William Ris Gallery in Jamesport will host “Imagined/Actual,” photographs by Scott Farrell and Mike McLaughlin through March 18. The opening reception will be held Saturday from 4 to 7 PM, and an artist talk on March 3. Prior to the opening, Indy spoke with the two featured artists.
Farrell resides in Huntington Station and creates his photographs with a full-frame DSLR, Canon 5D Mark III.
What is a color, or theme, that guests can expect to see most of in this exhibit?
SF: My “Dry Documentaries” body of work is comprised of two series—the “Alternate Landscapes” (containing abstract representations of landscapes and seascapes) and “An Abstract Vessel” (containing more abstract, interpretive pieces). The color schemes vary, primarily exhibiting muted tones of blues, greens, and earth tones found in my “landscapes and seascapes” before gravitating towards more vibrant colors encountered in the more abstract works.
Where are most of the photographs taken? Why that location?
SF: All of my work in “Imagined/Actual” comes from multiple locations along the North and South shores of Long Island, from Glen Cove to Greenport. I’ve pretty much scoured a great deal of the island over several years to uncover these unique and “temporary” images.
What’s an East End location that inspires you?
SF: I’d probably have to say Greenport for the North Fork, and Montauk for the South Fork. The maritime history of Greenport is fascinating and the natural beauty of Montauk is hard to beat.
How do you approach taking a picture?
SF: I would have to say texture, light, composition, and “vision” are the primary drivers. I am a huge admirer of painters Andrew Wyeth, Winslow Homer, and J.M.W. Turner, as well as photographers Ansel Adams, Dorothea Lange, and Walker Evans. Considering how any one, or even a combination, of these artists might interpret a particular scene is always part of my conscious approach for capturing an image.
Is your work best seen in the small details or larger picture?
SF: The majority of my photography relies on detail. Of course, the details make up the larger picture, but more often than not, I want the viewer to look closely at the work. Oftentimes I receive suggestions to do prints on metal or to try frameless, acrylic pieces. I know these substrates are popular and, oftentimes, are very eye-catching, but I far prefer traditionally matted, framed prints that are printed on archival fine art papers. Most of my subjects have incredible texture that simply cannot be rendered as effectively on high gloss, reflective media. I truly feel the right paper, sometimes as much as the composition, makes the photograph.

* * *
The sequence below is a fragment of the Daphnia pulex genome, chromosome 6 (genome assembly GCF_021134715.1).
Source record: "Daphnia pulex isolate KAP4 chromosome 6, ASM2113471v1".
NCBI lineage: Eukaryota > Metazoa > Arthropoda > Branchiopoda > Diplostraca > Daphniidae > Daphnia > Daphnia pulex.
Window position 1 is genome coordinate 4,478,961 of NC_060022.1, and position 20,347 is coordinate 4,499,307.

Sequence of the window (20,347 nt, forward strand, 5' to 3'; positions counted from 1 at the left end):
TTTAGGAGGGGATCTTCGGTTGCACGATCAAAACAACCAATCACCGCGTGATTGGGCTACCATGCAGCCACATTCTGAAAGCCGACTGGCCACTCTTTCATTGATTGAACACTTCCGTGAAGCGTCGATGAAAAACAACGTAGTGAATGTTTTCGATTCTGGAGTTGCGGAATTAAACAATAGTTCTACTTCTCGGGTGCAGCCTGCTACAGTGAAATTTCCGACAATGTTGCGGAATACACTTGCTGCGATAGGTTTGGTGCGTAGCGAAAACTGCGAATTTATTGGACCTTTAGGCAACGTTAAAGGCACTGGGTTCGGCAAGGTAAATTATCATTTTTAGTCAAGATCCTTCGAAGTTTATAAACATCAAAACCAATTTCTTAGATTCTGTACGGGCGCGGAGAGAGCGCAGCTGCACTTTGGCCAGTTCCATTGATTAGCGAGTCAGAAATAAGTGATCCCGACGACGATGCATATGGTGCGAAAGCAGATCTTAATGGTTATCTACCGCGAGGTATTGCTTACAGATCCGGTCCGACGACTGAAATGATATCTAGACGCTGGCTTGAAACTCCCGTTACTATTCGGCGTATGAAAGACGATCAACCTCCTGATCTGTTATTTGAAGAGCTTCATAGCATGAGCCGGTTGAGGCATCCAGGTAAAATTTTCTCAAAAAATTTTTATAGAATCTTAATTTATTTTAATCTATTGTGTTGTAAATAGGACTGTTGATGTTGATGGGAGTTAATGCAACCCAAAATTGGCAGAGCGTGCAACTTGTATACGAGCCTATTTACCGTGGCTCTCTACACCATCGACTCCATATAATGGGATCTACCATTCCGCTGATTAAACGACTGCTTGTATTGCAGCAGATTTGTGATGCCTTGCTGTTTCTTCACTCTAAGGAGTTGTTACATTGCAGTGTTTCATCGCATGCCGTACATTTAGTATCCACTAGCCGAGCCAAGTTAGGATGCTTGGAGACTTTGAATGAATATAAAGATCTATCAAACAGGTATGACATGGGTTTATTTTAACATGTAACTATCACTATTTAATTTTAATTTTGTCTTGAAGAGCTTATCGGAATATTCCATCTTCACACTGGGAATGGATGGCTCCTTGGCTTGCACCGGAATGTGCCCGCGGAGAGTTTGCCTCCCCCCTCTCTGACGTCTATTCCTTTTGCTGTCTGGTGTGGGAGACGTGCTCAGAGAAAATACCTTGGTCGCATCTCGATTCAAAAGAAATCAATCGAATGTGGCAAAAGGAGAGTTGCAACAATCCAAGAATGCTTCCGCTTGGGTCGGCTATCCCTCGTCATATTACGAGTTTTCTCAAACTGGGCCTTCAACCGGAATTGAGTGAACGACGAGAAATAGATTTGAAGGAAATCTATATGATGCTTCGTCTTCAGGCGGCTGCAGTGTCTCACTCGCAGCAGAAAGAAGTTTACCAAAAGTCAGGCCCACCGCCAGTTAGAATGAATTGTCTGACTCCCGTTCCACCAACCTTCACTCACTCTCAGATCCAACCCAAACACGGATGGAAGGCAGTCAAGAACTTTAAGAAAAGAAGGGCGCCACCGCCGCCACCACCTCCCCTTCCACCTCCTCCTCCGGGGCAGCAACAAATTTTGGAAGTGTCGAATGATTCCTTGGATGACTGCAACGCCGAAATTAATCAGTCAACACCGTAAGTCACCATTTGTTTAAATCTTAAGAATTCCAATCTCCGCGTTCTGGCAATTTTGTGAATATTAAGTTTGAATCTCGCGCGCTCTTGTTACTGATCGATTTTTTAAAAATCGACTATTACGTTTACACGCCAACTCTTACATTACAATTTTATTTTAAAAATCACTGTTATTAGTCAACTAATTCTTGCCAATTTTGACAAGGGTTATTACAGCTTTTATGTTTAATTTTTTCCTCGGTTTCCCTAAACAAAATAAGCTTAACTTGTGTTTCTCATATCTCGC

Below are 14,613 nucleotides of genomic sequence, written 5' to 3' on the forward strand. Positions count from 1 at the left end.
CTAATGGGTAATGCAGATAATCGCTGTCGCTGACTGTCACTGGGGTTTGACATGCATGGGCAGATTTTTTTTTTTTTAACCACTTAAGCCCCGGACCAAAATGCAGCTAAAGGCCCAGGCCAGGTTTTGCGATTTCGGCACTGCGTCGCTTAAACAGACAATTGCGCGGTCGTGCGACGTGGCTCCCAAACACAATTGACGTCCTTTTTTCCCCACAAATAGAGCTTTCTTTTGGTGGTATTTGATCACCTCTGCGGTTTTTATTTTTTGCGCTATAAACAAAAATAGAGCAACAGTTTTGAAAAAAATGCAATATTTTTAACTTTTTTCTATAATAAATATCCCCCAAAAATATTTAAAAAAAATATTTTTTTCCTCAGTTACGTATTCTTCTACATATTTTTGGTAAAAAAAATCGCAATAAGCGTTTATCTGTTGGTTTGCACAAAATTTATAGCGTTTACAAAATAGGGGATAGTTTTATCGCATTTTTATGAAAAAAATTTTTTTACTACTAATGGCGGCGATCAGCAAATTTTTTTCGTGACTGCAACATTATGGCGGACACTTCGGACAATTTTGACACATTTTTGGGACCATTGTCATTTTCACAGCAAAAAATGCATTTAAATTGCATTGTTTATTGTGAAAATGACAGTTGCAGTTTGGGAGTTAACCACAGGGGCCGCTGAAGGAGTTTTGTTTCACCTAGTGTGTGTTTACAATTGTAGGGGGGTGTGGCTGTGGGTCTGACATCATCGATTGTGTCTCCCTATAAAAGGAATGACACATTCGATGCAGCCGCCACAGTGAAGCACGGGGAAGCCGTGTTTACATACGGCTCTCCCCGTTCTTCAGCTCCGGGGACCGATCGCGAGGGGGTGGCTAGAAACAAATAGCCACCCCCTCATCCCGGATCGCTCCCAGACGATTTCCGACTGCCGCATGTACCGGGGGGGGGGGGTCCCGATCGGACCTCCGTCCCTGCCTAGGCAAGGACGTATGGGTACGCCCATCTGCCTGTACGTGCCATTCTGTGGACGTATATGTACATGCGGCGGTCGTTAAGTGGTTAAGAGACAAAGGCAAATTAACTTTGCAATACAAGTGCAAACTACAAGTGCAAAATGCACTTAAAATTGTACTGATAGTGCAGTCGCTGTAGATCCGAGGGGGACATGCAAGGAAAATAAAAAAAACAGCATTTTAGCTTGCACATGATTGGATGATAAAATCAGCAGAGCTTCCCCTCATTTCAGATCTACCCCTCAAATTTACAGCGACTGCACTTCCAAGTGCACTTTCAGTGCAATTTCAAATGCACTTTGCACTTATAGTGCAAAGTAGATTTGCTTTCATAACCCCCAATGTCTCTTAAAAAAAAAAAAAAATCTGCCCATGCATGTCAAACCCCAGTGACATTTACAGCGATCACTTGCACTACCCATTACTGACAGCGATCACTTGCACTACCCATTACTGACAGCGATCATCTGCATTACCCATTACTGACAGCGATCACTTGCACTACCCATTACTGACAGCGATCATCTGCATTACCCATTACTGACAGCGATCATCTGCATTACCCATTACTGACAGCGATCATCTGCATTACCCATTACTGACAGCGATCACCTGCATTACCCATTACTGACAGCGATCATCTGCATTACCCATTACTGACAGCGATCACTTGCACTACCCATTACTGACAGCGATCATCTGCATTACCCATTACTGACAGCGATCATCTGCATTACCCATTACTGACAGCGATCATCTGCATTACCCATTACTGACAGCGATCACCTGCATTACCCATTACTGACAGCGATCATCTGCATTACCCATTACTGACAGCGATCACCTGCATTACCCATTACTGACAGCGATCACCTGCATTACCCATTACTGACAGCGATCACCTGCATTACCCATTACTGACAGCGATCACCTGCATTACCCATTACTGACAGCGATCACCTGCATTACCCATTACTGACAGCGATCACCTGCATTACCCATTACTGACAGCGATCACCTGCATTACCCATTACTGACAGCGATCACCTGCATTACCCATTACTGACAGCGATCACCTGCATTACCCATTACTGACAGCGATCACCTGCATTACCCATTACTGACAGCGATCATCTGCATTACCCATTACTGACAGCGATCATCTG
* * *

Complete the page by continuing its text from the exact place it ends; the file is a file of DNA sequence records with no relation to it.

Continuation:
McLaughin resides on the North Fork. He primarily uses a Nikon Df but is experimenting with Sony Alpha full-frame mirrorless camera.
What excites you most about this exhibit?
MM: Given that most people are more familiar with my North Fork landscapes, I’m particularly interested in the reaction to and feedback on my architectural work. I’m also excited to see the juxtaposition of my “actual” to Scott’s “imagined.”
Why North Fork over the South Fork?
MM: I love the South Fork, and go there often, both to take pictures and to exhibit my work. The ocean beaches and dunes in the Hamptons and Montauk are among the most beautiful I’ve seen.
How do your architectural and urban pieces tie in with one another?
MM: The unifying theme for all of my work—from seascapes and farmscapes, to urban vistas and architectural portraits—is a simple, clean, and uncluttered style.
Who are some photographers that have influenced your own work?
MM: I’m inspired by the photography of Andreas Gursky and Gregory Crewdson, but I think the bigger influences on my work come from the principles of modern architecture and the likes of Mies van der Rohe.
Name something viewers should keep an eye out for.
MM: Perspective. For me, it’s all about perspective.
William Ris Gallery is located at 1291 Main Road in Jamesport. Visit www.williamris.com or call 609-408-5203 for more information. Scott Farrell can be reached at firstname.lastname@example.org or via his website www.scottfarrellphotograph.com. Farrell also offers a professional printing service for local photographers. Mike McLaughlin’s work can be seen at www.MikeMcLaughinPhoto.com.
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